Whatever law enforcement and UFC officials have told Michael Chiesa about publicly discussing the bus attack involving Conor McGregor, his reasons for seeking another topic seem personal, not evidential.
“I knew who was spearheading the thing and I knew who it was, put it that way,” Chiesa said. “This guy gets enough attention. If there’s questions to be answered about Conor, I’m sure you can get a hold of the guy. But there’s things going on with me other than that guy.”
In April, Chiesa (14-3) was to return from a near 10-month layoff following a first-round submission loss to Kevin Lee last year when McGregor and a band of associates confronted a bus loaded with several UFC fighters, including the target of the former two-division champion’s ire, new lightweight champion Khabib Nurmagomedov.
Authorities said McGregor found a hand truck and whipped it toward a window where Chiesa was seated as shattered glass flew and cut his head. The incident ultimately removed him from a scheduled UFC 223 fight against former lightweight champion Anthony Pettis.
“It was just crazy, man,” Chiesa said of the attack, which led to the former champion’s arrest and an active prosecution believed to be headed for a plea bargain next month. “It was just a crazy situation to be involuntarily involved in.”
Chiesa wanted the pay-per-view bout badly after missing 14 months before the Lee loss with a serious back injury, but a New York State Athletic Commission checkup found damage, and an official close to Chiesa said that in addition to the glass embedded in his head, pieces also fell out of his shoes when he returned to the fight hotel that day.
The decision to scrap that fight “was totally out of my hands. When the dust settled, I went back to the hotel, started cutting weight and going through the process to compete, and then they pulled the plug,” Chiesa said.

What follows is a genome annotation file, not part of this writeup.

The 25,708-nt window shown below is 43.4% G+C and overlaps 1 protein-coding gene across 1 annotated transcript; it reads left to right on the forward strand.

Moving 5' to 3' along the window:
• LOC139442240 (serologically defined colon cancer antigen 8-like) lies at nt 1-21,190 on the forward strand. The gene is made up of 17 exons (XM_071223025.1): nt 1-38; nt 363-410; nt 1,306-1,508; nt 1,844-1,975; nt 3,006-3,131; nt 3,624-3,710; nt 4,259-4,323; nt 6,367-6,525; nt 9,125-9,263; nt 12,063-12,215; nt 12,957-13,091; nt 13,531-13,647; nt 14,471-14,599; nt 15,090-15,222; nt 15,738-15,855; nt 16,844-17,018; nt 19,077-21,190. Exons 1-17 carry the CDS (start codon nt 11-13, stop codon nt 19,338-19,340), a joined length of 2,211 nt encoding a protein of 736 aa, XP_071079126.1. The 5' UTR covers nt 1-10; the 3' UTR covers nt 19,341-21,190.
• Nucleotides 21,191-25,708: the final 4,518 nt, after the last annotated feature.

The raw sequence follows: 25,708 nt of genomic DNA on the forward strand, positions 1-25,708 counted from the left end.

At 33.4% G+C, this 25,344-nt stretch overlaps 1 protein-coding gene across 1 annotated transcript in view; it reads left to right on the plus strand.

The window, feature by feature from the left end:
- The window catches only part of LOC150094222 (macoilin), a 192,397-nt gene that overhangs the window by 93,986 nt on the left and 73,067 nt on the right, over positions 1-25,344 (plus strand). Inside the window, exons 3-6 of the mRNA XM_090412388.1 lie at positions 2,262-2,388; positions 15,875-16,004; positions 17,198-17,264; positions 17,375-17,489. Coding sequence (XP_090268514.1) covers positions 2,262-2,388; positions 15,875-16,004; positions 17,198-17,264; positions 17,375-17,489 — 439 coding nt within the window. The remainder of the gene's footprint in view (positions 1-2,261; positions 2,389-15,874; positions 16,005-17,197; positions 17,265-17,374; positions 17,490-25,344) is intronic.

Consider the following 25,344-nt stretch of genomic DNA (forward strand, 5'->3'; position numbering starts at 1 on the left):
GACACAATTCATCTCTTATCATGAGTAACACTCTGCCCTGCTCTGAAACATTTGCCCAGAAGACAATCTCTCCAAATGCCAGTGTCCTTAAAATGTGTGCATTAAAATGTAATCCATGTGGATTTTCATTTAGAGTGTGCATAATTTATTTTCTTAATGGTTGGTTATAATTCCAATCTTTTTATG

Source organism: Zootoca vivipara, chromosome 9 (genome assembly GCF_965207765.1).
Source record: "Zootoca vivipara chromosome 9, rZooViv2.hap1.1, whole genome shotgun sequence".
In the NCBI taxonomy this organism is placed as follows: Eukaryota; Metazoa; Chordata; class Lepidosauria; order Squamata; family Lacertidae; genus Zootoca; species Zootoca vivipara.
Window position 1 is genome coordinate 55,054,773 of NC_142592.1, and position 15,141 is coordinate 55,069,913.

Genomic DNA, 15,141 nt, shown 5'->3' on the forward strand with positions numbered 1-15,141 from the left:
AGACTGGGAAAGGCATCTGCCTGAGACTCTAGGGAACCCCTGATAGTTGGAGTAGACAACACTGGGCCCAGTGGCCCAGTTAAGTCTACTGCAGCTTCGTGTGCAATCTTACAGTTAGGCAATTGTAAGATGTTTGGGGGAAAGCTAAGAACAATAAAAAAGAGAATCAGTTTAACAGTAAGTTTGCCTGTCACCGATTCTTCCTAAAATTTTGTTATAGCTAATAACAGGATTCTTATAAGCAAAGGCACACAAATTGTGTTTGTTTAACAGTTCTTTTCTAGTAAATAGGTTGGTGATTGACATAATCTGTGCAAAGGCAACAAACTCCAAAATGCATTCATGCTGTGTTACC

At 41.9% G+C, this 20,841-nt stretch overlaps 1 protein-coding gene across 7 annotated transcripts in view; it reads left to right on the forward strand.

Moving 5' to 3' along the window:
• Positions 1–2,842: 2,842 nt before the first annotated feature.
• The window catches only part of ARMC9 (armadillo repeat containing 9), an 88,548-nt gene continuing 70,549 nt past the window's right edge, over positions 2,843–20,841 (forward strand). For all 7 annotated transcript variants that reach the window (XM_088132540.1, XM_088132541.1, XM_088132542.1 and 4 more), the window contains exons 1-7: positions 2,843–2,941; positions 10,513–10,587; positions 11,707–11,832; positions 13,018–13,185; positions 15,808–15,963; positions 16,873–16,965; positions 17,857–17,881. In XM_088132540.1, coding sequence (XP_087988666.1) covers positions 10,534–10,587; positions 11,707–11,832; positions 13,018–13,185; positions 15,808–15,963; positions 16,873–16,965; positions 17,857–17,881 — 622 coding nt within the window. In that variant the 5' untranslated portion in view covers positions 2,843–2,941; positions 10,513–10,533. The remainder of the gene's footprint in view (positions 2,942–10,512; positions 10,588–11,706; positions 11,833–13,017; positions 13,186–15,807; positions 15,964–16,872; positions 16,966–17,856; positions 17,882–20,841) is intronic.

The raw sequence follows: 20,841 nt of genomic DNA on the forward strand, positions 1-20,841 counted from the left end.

UFC president Dana White said he would take care of those affected by the melee, and Chiesa-Pettis returns on Saturday’s UFC 226 pay-per-view at T-Mobile Arena in Las Vegas.
“I don’t have any quarrels. I’m not up in arms at the UFC,” Chiesa said when asked if he was effectively compensated. “I’m very happy to be in this position.”
Chiesa, 30, said he wants to produce more entertainment like the battles he engaged in to win five bonuses in 10 UFC fights.
“Anthony’s ranked below me, but he’s a former world champion,” Chiesa said. “So this is a great fight for me to test my skills. Anthony’s a great striker and ground specialist with broad skills in the octagon. I haven’t fought for a while and didn’t want a warm-up fight. I wanted to jump right back in the pit and I got what I asked for. I got Anthony Pettis.”
Chiesa has trained at the UFC’s deluxe Performance Institute for this bout alongside another pay-per-view participant, heavyweight Francis Ngannou.
The depth of this card, with heavyweight champion Stipe Miocic meeting light-heavyweight champion Daniel Cormier and featherweight champion Max Holloway pursuing a 13th consecutive victory in his defense against Los Angeles’ unbeaten Brian Ortega, gives Chiesa’s profile a boost beyond the one he received on the bus.
“It’s garnished me some attention, and a lot of attention I’m not fond of,” he said. “Ever since Brooklyn, I’ve had people writing me, calling me a snitch and a rat … there were about 12 cameras on the guy showing the same thing I saw … it’s unwanted attention.
“I feel I’ve always been a fan-friendly fighter. I step up and put on a show. It’s why I’m on the main billing. Me and Anthony have different styles but the same attitude: be exciting. Just because of the whole incident and the bus, that’s not what got me on the main card … what got me on the card is my skills and what I bring to the octagon.
“My path leads to a world title.”